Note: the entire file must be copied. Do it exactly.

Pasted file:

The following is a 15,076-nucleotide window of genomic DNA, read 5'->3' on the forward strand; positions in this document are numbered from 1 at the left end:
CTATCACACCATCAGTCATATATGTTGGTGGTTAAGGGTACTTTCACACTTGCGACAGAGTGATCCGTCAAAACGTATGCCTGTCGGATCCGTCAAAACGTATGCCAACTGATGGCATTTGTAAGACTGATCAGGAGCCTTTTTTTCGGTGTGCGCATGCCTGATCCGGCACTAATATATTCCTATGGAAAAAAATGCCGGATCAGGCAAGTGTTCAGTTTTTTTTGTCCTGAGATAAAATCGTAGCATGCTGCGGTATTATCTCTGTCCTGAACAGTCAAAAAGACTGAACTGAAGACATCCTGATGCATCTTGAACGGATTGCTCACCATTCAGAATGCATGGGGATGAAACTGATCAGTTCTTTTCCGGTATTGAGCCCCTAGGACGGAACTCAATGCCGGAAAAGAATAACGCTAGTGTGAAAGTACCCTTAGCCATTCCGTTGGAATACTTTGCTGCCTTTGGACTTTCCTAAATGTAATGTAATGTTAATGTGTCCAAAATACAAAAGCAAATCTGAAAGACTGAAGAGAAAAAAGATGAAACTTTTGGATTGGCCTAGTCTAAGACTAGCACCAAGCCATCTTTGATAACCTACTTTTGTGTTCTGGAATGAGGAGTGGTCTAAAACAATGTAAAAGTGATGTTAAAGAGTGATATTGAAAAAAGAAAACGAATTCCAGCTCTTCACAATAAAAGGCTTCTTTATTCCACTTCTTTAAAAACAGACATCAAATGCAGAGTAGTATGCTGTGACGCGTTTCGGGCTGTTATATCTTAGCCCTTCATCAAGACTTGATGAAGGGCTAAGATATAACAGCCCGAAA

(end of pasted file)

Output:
The following is a 15,076-nucleotide window of genomic DNA, read 5'->3' on the forward strand; positions in this document are numbered from 1 at the left end:
CTATCACACCATCAGTCATATATGTTGGTGGTTAAGGGTACTTTCACACTTGCGACAGAGTGATCCGTCAAAACGTATGCCTGTCGGATCCGTCAAAACGTATGCCAACTGATGGCATTTGTAAGACTGATCAGGAGCCTTTTTTTCGGTGTGCGCATGCCTGATCCGGCACTAATATATTCCTATGGAAAAAAATGCCGGATCAGGCAAGTGTTCAGTTTTTTTTGTCCTGAGATAAAATCGTAGCATGCTGCGGTATTATCTCTGTCCTGAACAGTCAAAAAGACTGAACTGAAGACATCCTGATGCATCTTGAACGGATTGCTCACCATTCAGAATGCATGGGGATGAAACTGATCAGTTCTTTTCCGGTATTGAGCCCCTAGGACGGAACTCAATGCCGGAAAAGAATAACGCTAGTGTGAAAGTACCCTTAGCCATTCCGTTGGAATACTTTGCTGCCTTTGGACTTTCCTAAATGTAATGTAATGTTAATGTGTCCAAAATACAAAAGCAAATCTGAAAGACTGAAGAGAAAAAAGATGAAACTTTTGGATTGGCCTAGTCTAAGACTAGCACCAAGCCATCTTTGATAACCTACTTTTGTGTTCTGGAATGAGGAGTGGTCTAAAACAATGTAAAAGTGATGTTAAAGAGTGATATTGAAAAAAGAAAACGAATTCCAGCTCTTCACAATAAAAGGCTTCTTTATTCCACTTCTTTAAAAACAGACATCAAATGCAGAGTAGTATGCTGTGACGCGTTTCGGGCTGTTATATCTTAGCCCTTCATCAAGACTTGATGAAGGGCTAAGATATAACAGCCCGAAA